press Y - to confirm
press Y - to delete MBR

# It might now kick us out of _gdisk_, so get back into it:
gdisk /dev/sda

Command (? for help): m
Command (? for help): n

Partition number (1-128, default 1):
First sector (34-500118158, default = 2048) or {+-}size{KMGTP}:
Last sector (2048-500118, default = 500118) or {+-}size{KMGTP}: 512M
Current type is 'Linux filesystem'
Hex code or GUID (L to show codes, Enter = 8300): ef00
Changed type of partition to 'EFI System'

Partition number (2-128, default 2):
First sector (34-500118, default = 16779264) or {+-}size{KMGTP}:
Last sector (16779264-500118, default = 500118) or {+-}size{KMGTP}:
Current type is 'Linux filesystem'
Hex code or GUID (L to show codes, Enter = 8300):
Changed type of partition to 'Linux filesystem'

Command (? for help): p
Press w to write to disk
Press Y to confirm

Repeat the above procedure for /dev/sdb and /dev/sdc, but create just one partition with all values as default. At the end we will have three partitions: /dev/sda1, /dev/sda2, /dev/sdb1 and /dev/sdc1.

Setup Disk EncryptionSection titled Setup Disk Encryption

Our /boot partition will be on /dev/sda1, while the main installation will be on /dev/sda2. In this setup, we will be enabling full encryption on /dev/sda2 only.

In order to enable disk encryption, we will first create a root luks volume, open it and then format it.

# first, we need to prepare the encrypted (outer) volume
cryptsetup --cipher aes-xts-plain64 --hash sha512 --use-random --verify-passphrase luksFormat /dev/sda2

# This will ask you to type YES in all capital letters.
# I really hope I don't have to lecture you on NOT LOSING this
# password, lest all of your data will be forever inaccessible,
# right?

# then, we actually open it as a block device, and format the
# inner volume later
cryptsetup luksOpen /dev/sda2 root
Gnome Workspaces
Gnome Applications
Automatic Key Login from an USB/SD Card

Format HDDsSection titled Format HDDs

At this point, we have following drives ready to format: /dev/sda1, /dev/mapper/root, /dev/sdb1 and /dev/sdc1. I plan to format /dev/sda1 with vfat, /dev/mapper/root with btrfs, /dev/sdb1 and /dev/sdc1 with xfs.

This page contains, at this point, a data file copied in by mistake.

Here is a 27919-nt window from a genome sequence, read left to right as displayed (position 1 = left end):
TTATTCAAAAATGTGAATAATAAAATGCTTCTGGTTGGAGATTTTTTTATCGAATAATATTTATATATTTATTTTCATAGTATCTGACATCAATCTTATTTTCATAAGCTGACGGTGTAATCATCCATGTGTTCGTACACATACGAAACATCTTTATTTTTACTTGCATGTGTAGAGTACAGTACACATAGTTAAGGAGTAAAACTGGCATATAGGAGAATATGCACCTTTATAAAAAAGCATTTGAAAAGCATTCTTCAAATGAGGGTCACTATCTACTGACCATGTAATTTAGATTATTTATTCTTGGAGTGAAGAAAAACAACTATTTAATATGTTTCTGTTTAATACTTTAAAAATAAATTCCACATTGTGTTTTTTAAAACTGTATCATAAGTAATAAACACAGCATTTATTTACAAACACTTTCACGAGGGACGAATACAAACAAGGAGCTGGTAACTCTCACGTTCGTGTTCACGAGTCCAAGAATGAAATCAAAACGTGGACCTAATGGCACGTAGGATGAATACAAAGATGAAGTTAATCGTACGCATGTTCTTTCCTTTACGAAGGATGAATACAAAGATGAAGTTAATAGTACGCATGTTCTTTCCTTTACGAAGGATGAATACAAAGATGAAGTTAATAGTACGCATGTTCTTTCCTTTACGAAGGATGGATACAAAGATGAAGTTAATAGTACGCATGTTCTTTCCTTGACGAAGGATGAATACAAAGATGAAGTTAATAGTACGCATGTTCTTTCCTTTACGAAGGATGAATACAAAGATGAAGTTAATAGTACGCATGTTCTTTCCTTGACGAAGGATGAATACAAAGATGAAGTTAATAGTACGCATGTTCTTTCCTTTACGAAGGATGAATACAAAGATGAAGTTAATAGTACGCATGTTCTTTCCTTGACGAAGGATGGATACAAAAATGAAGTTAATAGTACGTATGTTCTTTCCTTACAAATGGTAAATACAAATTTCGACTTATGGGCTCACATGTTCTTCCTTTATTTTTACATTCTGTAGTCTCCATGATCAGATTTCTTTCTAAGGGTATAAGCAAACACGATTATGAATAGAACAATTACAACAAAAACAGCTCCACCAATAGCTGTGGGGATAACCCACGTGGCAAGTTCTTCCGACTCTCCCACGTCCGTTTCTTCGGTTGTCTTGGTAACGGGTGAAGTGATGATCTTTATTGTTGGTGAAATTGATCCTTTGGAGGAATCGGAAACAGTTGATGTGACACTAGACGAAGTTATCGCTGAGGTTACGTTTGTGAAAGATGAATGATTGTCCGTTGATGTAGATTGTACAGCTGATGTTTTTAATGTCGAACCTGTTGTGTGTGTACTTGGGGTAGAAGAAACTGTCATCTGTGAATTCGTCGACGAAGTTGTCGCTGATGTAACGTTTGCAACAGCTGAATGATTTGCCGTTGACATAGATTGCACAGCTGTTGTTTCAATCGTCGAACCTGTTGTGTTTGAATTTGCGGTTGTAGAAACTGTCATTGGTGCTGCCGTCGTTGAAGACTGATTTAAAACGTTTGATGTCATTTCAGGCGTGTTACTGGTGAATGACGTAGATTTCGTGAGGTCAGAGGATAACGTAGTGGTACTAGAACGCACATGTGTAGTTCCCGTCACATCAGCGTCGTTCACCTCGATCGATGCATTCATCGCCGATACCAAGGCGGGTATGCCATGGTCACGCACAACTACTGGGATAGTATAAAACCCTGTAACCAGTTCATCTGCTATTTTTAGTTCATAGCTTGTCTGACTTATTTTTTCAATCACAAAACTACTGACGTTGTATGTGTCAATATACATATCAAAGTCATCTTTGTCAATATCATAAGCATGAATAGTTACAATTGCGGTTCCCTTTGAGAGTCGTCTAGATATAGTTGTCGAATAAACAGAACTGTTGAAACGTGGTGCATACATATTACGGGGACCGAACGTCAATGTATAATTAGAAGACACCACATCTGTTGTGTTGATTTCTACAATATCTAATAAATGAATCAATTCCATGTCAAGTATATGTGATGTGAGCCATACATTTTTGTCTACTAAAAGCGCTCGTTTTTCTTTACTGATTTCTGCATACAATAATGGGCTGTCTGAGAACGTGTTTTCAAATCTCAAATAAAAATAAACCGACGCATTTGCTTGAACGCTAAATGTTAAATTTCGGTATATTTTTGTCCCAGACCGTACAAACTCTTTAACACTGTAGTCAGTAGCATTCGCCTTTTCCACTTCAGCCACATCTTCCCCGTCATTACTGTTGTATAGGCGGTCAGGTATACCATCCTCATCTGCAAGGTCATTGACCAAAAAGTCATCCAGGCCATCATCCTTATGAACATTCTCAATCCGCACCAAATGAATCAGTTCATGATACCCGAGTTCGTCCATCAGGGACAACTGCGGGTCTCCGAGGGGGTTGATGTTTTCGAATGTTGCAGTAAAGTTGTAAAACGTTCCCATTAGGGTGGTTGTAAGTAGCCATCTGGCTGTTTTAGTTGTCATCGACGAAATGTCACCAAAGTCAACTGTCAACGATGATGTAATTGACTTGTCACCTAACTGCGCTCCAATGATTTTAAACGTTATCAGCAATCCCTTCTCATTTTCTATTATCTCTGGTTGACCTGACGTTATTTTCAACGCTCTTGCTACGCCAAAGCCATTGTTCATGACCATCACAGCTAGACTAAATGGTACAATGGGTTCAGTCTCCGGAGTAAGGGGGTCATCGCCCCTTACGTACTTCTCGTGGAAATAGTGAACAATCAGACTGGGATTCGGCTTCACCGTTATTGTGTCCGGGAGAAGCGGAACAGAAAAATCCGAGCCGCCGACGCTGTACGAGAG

mkfs.vfat -F32 /dev/sda1
mkfs.btrfs -L arch /dev/mapper/root
mkfs.xfs -L data /dev/sdb1
mkfs.xfs -L media /dev/sdc1

Now, we will create btrfs subvolumes and mount them properly for installation and final setup.

mount /dev/mapper/root /mnt
btrfs subvolume create /mnt/ROOT
btrfs subvolume create /mnt/home
umount /mnt

Now, once the sub-volumes have been created, we will mount them in appropriate locations with optimal flags.

mount -o $SSD_MOUNTS,subvol=ROOT /dev/mapper/root /mnt
mkdir -p /mnt/home
mkdir -p /mnt/data
mkdir -p /mnt/media
mount -o $SSD_MOUNTS,nosuid,subvol=home /dev/mapper/root /mnt/home
mount -o $HDD_MOUNTS /dev/sdb1 /mnt/data
mount -o $HDD_MOUNTS /dev/sdc1 /mnt/media

mkdir -p /mnt/boot
mount -o $EFI_MOUNTS /dev/sda1 /mnt/boot

Base System InstallationSection titled Base System Installation

Now, we will do the actually installation of base packages. At this point, we will also save the current /etc/resolv.conf file for future use!

pacstrap /mnt base base-devel btrfs-progs
genfstab -U -p /mnt >> /mnt/etc/fstab

cp /etc/resolv.conf /mnt/etc/resolv.conf

Initial System SetupSection titled Initial System Setup

Edit the /mnt/ect/fstab file to add following /tmp mounts.

tmpfs /tmp tmpfs rw,nodev,nosuid 0 0